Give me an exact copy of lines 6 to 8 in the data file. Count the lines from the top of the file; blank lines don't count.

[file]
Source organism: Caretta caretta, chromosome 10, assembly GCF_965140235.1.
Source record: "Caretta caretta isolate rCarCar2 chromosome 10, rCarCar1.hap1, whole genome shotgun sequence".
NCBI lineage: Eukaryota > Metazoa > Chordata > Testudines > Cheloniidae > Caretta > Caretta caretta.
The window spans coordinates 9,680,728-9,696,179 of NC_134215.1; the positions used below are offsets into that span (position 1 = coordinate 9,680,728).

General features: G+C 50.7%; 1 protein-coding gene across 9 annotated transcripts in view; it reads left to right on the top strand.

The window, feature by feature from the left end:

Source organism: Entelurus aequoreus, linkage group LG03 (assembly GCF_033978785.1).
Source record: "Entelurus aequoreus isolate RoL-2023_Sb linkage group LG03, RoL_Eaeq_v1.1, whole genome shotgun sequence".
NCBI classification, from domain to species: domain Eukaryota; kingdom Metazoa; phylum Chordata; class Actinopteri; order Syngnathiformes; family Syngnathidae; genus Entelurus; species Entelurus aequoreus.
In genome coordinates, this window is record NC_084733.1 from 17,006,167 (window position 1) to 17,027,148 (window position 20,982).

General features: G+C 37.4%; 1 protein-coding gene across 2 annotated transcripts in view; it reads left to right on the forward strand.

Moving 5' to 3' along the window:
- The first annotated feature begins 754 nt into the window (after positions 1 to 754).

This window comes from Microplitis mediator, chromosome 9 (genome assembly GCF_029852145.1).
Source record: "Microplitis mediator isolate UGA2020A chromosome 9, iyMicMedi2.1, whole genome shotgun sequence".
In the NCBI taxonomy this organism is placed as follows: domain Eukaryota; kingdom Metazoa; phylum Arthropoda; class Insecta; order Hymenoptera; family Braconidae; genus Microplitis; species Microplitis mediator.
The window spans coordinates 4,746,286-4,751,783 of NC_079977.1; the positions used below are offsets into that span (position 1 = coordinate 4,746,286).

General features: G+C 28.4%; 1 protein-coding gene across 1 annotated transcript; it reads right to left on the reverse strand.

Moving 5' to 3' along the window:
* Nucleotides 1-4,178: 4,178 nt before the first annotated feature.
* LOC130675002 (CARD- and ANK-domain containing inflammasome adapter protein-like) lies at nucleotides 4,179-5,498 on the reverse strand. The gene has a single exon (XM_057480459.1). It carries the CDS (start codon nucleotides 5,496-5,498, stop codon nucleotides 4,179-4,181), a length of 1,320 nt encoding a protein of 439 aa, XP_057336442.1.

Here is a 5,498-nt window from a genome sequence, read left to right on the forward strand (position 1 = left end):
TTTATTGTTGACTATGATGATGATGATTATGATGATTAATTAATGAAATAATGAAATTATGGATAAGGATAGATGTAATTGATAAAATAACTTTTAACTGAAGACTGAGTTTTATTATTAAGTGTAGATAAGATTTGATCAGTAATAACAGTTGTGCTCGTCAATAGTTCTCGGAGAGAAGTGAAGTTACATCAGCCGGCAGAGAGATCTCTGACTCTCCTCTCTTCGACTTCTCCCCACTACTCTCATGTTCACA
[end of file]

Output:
The window, feature by feature from the left end:

Source organism: Entelurus aequoreus, linkage group LG03 (assembly GCF_033978785.1).
Source record: "Entelurus aequoreus isolate RoL-2023_Sb linkage group LG03, RoL_Eaeq_v1.1, whole genome shotgun sequence".